Clenbuterol is known to increase bone fragility which combined with increased body mass due to “bulking up”, increases the risk of bone fractures.

c) Weight gain:

While many young athletes may be tempted to take clenbuterol because it is supposed to be a “fat-burner”, few are probably aware of the ironic fact that in the long-term this banned drug actually causes weight gain. The weigh gaining effect can evidently start rapidly when clenbuterol loses its effect after 3-4 weeks. So instead of losing weight, an athlete may, therefore, find himself gaining weight at a fast rate.

Steroids in dietary supplements?

As the website warns: “The list of potential side-effects caused by clenbuterol is long and perilous and is the reason behind the limited knowledge of clenbuterol’s weight loss properties in humans.” There are no results of studies conducted with humans available, particularly in young people with developing bodies. The listed side-effects are based on findings of various groups of people who ate meat that was contaminated with clenbuterol in countries such as Spain (1994) and China (2006). The steroid is used in cattle farming in Europe, China and the USA and excessive doses in meat have led to poisoning of consumers who ate the meat and offal such as liver. Pity the poor cattle and pity the poor people who ate the meat!

Vitamins and minerals

While the side-effects of the above mentioned illegal drugs may be swift and sometimes fatal, the long-term effects of taking excessive amounts of vitamins and minerals via sports supplements, shakes and “body fuel” products, may take longer to manifest but are just as serious and harmful.

If your son begs you to buy him one or more of the hundreds of the enticing “sport performance enhancing” products available at pharmacies, gyms and sports clubs, chances are you will fall for the “safe and natural” blurbs on the labels and end up buying a variety of shakes and powders and bars.

Vitamin supplements could be harmful

Before using these products, stop right there and do the following:

Write down each nutrient that these products contain and the quantities of each nutrient per serving (e.g. 3 scoops of “Product X”, which contains 900 micrograms of vitamin A) and the recommended frequency of intake (e.g. 3 times a day) and calculate how much of each nutrient your child would be ingesting on a daily basis.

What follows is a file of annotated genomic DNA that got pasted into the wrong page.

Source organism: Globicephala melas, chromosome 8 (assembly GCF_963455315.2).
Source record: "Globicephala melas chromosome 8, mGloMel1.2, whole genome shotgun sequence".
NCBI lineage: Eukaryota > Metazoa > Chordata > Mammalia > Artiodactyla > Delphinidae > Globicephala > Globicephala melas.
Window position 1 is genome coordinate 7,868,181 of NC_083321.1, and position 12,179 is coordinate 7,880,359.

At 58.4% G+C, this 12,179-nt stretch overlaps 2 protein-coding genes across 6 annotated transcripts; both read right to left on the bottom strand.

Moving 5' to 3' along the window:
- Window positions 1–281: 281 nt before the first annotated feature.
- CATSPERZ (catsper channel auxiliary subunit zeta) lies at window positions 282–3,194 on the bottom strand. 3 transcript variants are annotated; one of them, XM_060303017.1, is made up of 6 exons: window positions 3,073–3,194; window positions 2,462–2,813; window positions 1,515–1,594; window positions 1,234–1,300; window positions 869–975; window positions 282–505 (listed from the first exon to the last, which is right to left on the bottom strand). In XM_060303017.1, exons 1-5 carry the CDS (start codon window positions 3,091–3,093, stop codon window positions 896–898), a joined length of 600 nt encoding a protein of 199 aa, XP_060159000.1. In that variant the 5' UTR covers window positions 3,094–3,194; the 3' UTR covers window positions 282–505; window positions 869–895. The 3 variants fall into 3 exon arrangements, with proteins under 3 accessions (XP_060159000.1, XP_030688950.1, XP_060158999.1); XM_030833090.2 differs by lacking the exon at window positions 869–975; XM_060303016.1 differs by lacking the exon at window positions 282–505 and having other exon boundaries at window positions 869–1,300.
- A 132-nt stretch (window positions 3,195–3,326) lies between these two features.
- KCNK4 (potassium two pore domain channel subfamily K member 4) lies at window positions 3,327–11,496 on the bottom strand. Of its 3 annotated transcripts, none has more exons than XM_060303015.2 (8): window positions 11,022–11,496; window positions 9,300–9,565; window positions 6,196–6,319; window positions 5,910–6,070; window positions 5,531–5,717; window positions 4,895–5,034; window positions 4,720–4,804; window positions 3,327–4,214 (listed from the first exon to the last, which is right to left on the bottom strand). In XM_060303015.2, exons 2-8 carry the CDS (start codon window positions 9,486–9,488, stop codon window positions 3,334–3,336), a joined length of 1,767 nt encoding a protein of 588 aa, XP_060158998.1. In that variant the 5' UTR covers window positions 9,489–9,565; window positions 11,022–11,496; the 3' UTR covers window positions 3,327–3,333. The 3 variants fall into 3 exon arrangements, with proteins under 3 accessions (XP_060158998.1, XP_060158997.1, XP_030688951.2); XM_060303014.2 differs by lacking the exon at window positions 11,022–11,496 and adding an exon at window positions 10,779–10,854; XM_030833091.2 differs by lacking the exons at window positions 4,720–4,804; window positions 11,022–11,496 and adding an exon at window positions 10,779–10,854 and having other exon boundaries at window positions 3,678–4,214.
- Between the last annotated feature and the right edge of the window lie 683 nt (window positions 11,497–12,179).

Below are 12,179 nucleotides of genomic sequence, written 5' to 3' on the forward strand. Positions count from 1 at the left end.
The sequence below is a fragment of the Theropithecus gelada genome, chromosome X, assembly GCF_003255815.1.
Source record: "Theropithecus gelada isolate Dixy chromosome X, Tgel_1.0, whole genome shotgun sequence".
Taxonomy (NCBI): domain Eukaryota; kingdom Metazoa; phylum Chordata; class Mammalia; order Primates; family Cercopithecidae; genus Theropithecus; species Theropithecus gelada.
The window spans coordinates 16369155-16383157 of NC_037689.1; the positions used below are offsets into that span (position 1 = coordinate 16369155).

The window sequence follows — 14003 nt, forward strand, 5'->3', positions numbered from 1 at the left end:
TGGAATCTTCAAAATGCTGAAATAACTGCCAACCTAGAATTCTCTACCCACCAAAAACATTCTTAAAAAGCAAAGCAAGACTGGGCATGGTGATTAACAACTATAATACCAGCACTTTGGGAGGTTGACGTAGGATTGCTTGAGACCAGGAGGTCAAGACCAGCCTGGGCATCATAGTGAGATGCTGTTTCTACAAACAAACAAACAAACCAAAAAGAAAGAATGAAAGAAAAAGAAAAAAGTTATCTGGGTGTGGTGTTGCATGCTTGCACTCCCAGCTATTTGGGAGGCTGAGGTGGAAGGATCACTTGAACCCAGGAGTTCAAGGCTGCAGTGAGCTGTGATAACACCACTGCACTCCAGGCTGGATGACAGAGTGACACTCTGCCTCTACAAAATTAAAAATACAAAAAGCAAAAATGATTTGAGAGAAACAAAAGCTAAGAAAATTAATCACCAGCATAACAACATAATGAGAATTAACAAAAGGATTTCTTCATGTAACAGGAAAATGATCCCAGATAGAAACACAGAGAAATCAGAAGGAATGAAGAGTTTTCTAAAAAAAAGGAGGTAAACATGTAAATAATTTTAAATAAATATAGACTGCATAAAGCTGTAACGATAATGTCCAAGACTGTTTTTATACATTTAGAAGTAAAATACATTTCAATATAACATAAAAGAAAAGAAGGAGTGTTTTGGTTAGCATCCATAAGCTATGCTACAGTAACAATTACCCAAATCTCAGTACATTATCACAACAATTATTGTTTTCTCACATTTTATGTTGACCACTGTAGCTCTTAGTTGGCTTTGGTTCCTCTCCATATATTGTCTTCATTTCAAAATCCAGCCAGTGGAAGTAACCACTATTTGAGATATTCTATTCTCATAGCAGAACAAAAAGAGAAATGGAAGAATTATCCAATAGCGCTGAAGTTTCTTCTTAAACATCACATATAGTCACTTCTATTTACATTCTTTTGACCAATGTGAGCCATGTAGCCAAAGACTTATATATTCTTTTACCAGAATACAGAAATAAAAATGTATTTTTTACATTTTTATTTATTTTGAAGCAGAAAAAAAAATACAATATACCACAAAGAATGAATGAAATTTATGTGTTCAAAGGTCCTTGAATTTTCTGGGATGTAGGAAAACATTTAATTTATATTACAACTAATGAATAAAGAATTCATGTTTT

In our imaginary example, your son would be swallowing 3 x 3 x 900 = 8 100 micrograms of vitamin A per day, or 9 times the Nutrient Reference Value (NRV), from just one “safe and natural” sports product.   

But let’s say your son is also taking “Product Y” which contains 500 microgram of Vitamin A per 30 ml (1 tablespoon) and the recommended dosage is 3 tablespoons a day. This works out to 3 x 500 = 1 500 micrograms of vitamin A from “Product Y” that you need to add to the 8 100 micrograms from “Product X”, thus equalling 9 600 micrograms of vitamin A per day, or nearly 11 times the NRV for vitamin A.

At this rate, your son will soon develop e.g. hypervitaminosis A which can lead to irreversible liver and joint damage. An unexpected and unfortunate result of using just two “safe and natural” sports supplements!

No growing child or teenager should be exposed to the dangers of banned substances or nutrient overdoses for the sake of sport performance; bulking up; getting an “edge”; pleasing the coach; or because of peer pressure.  Keep an eye on your sons and never allow them to sacrifice their health or even be driven to death (yes, it happens!) for the sake of winning at sport.

Read more:

SA schoolboys taking steroids
Kids and vitamin supplements
Can vitamin supplements be fatal?


- (Childs K (2014). Steroids rife in schools. The Times, Page 1. Published on Friday 17 October 2014;

- Daubert GP et al (2007). Acute clenbuterol overdose resulting in supraventricular tachycardia and atrial fibrillation. Journal of Medical Toxicology, 3(2):56-60; 

- (2014). Winstrol side-effects.  

- (2014). Fat burners: Clenbuterol side-effects.

Image: Steroid injections from Shutterstock

Dr Ingrid van Heerden is a registered dietician and holds a doctoral degree in Nutrition and Biochemistry. She believes that "we are what we eat" and offers free nutrition and weight loss advice via her DietDoc service on Read more of her articles.